Virus Killing Hundreds Of Deer In Michigan, Oklahoma, Kansas, Indiana, Iowa, Arkansas …
Deer infected with epizootic hemorrhagic disease, or EHD, have been found in Barry, Calhoun, Cass, Clinton, Eaton and Montcalm counties, the state Department of Natural Resources said. Experts previously confirmed the illness had killed deer in Ionia and Branch counties.
EHD outbreaks have happened in isolated sections of Michigan repeatedly since 2006. The drought and high temperatures are contributing to this year’s uptick, the DNR said.
‘We are seeing a large die-off of deer in local areas. To date we have over 900 reports of dead deer across all (eight) counties,’ stated Tom Cooley, DNR wildlife biologist and pathologist. ‘Although it is difficult to see so many dead deer, this is still a localized issue and the regional deer population should not be impacted.'” Read more.
Biologists Believe Disease Killing Deer In Oklahoma – “Officials say a sick deer found in northeast Oklahoma was dying of a bleeding disease spread by a biting gnat. Oklahoma Department of Wildlife Conservation biologist Craig Endicott told the Tulsa World (http://bit.ly/NFC1kG) 10 other deer found dead near the Verdigris River likely had the same ailment, known as epizootic hemorrhagic disease. The virus is spread by a biting gnat. Eight deer were found last week after area residents reported seeing sick and dead deer in the river.” Read more.
Sick And Dead Deer Reported In Eastern Kansas – “The Kansas Department of Wildlife, Parks and Tourism (KDWPT) is asking anyone who sees a sick or dead deer to phone local KDWPT staff and report where and how many deer are involved. To help identify the extent of the disease, an online survey is also available for people to report fresh or decomposing carcasses… So far this year, KDWPT has received reports of dead or sick deer from at least 24 counties in northcentral and eastern Kansas.” Read more.
Biologists Investigate Disease Killing And Sickening Deer In Indiana – “Wildlife biologists from the Department of Natural Resources’ Division of Fish & Wildlife are investigating recent reports of sick or dead deer for possible epizootic hemorrhagic disease (EHD). Morgan and Putnam counties are experiencing the most intense outbreaks, but suspect reports have come from 11 counties in total. EHD is a viral disease that likely affects white-tailed deer every year, DNR deer biologist Chad Stewart said. It typically occurs during late summer and early fall, and there is evidence that outbreaks may be worse during drought years.” Read more.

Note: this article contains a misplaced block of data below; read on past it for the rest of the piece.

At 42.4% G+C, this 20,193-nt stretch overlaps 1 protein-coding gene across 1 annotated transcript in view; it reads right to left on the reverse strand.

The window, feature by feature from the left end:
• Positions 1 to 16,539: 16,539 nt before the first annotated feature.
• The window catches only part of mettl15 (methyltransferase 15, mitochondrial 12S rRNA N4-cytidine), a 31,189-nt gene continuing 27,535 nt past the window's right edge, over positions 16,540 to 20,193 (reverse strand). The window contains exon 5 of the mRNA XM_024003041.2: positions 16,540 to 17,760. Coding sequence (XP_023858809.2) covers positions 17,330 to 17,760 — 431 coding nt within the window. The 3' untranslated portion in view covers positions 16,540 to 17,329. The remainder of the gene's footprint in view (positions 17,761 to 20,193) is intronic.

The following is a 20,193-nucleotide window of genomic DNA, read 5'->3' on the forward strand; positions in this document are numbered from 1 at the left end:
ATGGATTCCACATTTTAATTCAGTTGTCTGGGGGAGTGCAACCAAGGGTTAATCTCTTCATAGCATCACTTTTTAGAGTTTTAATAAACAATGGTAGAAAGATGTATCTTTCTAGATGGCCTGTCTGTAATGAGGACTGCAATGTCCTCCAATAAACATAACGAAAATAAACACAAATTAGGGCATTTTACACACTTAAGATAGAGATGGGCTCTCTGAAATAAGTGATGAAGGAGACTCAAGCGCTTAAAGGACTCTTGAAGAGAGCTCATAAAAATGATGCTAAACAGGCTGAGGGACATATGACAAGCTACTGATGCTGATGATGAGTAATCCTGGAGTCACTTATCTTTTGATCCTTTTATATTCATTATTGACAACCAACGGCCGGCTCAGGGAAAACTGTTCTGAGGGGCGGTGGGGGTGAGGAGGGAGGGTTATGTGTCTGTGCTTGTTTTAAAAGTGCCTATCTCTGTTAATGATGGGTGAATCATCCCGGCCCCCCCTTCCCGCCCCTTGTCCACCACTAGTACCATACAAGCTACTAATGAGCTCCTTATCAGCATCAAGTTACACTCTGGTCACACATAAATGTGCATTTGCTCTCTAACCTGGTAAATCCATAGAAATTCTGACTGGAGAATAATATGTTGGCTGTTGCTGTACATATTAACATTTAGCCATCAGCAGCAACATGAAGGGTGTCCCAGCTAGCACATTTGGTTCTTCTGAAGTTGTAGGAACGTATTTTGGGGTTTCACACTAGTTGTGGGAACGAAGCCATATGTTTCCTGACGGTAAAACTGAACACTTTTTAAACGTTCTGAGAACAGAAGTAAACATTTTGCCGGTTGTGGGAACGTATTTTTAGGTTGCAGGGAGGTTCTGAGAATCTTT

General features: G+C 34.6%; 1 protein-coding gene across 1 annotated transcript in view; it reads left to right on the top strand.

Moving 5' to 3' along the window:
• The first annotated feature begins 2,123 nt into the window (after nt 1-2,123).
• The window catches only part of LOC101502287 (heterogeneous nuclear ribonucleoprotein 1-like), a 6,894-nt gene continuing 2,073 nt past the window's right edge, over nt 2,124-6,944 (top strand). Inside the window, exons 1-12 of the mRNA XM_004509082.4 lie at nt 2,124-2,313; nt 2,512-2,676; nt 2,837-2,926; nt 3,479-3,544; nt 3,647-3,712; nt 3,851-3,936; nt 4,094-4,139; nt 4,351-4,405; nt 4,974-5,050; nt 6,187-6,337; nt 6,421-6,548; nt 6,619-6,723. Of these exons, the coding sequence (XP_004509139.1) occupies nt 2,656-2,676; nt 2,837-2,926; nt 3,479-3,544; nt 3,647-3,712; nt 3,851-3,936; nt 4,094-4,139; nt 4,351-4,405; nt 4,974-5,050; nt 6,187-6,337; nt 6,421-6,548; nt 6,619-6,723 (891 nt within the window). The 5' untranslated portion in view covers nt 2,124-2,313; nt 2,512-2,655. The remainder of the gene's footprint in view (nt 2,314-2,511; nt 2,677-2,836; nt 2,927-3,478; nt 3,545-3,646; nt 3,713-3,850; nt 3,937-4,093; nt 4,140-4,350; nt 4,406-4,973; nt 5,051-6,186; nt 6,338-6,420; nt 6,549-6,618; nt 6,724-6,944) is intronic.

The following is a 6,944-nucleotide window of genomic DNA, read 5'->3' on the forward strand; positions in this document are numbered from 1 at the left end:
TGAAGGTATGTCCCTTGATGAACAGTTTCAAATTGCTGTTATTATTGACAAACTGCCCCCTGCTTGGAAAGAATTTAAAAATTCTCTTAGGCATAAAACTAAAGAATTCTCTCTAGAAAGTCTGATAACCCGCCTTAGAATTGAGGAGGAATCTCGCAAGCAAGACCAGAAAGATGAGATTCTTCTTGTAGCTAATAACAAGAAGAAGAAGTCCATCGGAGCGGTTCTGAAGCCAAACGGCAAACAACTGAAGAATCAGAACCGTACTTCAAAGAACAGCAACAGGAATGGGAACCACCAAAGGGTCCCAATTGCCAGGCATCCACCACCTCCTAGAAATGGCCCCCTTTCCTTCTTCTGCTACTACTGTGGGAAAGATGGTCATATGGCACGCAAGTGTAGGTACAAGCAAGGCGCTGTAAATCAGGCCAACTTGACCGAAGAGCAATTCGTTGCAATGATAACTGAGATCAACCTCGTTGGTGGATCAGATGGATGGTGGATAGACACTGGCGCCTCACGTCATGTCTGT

Disease Killing Dozens Of Deer In Iowa– “This drought is a hassle for wildlife as well as for people and plants — from fish dying in shallow waters to deer killed by a virus carried by heat-thriving insects. Iowa Department of Natural Resources officials are warning of a threat to the state’s deer population from insects that have thrived in the dry conditions. State officials are sorting through reports of more than 40 dead deer likely killed by epizootic hemorrhagic disease, or EHD.” Read more.
Virus Suspected After Deer Found Dead In Arkansas – “A blood- and insect-borne virus that kills deer each year in August and September could kill a larger number this year because of record drought and heat in Arkansas, according to Arkansas Game and Fish Commission biologists. Three deer, all females that apparently had weaned fawns recently, were found dead this week in Marion County… The drought that has killed or stunted native and plotted grasses that deer thrive on has also made weaker deer more vulnerable to the virus, he said.” Read more.